Tiny LEGO Macintosh Classic with Pi inside

While he and his son played with LEGO, Berlin-based programmer Jannis Hermanns had the urge to build a replica of one of the first computers he remembers using: the Macintosh Classic. Cut to the addition of a Raspberry Pi Zero running Docker, and an e-paper display, and you have yourself the cutest tech build to blow up my inbox in a while.

Jannis Hermanns Raspberry Pi LEGO Macintosh Classic

SO SO CUTE, OMG
Image credit Jannis Hermanns

LEGO: for ages four to 99

“I am not 100% sure if it was this exact model or perhaps the Macintosh 128K from 1988, but I guess it doesn’t really matter. All I did with that computer was play Shufflepuck Café,” Jannis reminisces on his website. “But anyway, this isn’t about Shufflepuck nostalgia. It’s about taking things too far while playing LEGO with your kid.”

Building a LEGO Macintosh Classic

To start the project, Jannis ordered a 2.7″ e-paper display from Embedded Artists. He then built a prototype using various colours of LEGO bricks and, well…

Jannis Hermanns Raspberry Pi LEGO Macintosh Classic

“Let me tell you one thing: it didn’t look good,” admits Jannis
Image credit: Jannis Hermanns

LEGO Digital Designer

Deciding that the ‘use random bricks and see what happens’ approach wasn’t the way to go, Jannis turned to the free LEGO Digital Designer (LDD) application and, using the rainbow prototype for reference, he created a 3D representation of the classic grey case he wanted.

LEGO Digital Designer

Uploaded by Jannis Hermanns on 2017-03-28.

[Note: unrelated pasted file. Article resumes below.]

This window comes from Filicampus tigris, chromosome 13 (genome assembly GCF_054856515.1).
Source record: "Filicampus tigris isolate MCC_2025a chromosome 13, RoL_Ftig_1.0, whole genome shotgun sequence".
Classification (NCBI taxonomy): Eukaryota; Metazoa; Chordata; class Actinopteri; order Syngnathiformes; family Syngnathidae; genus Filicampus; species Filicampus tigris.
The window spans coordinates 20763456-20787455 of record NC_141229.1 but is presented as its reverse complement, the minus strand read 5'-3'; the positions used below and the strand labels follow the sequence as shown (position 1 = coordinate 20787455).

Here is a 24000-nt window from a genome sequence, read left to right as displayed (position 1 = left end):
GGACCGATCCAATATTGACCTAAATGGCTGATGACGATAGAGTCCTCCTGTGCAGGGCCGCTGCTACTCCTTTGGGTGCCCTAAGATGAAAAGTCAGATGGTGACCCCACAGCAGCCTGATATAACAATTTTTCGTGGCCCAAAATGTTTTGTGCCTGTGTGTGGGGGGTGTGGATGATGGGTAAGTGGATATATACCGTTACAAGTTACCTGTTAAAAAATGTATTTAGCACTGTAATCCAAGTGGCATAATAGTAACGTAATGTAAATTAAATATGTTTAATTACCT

At this point, he discovered a new issue. The screen’s board was too big to fit into the ideal size of the casing. So with a few tweaks, and some work with a Dremel, he was ready to order the necessary bricks for the build.

Ordering enough bricks to make two units, and having to compromise on colour due to time restrictions, Jannis took to building – and Dremel-ing – the case until it was complete.

Building a makeshift Zero W

As he was using a Zero, and therefore had no ribbon cable connector to make life easier, Jannis had to rely on his smarts, and figure out which GPIO pins he needed to solder to connect the screen. He also cannibalised a Raspberry Pi USB WiFi dongle to make a homebrew Zero W (the W was yet to be released at the time of building…just) and got to soldering.

Using Docker and resin.io

With one of the two builds being a gift for a friend, Jannis wanted to be able to access the Pi remotely to update the code and display image. We’re sure his intentions for what displayed on the screen were pure.

While playing with Docker on the Raspberry Pi, I came across the great ARM Docker base images from the folks over at resin.io. After checking out their service, I realized they do just what I was looking for: they’re like a Docker Cloud for the IoT.

Jannis goes into more detail on how to use Docker and resin.io to build your own LEGO Macintosh Classic, along with the necessary links and code, on his blog.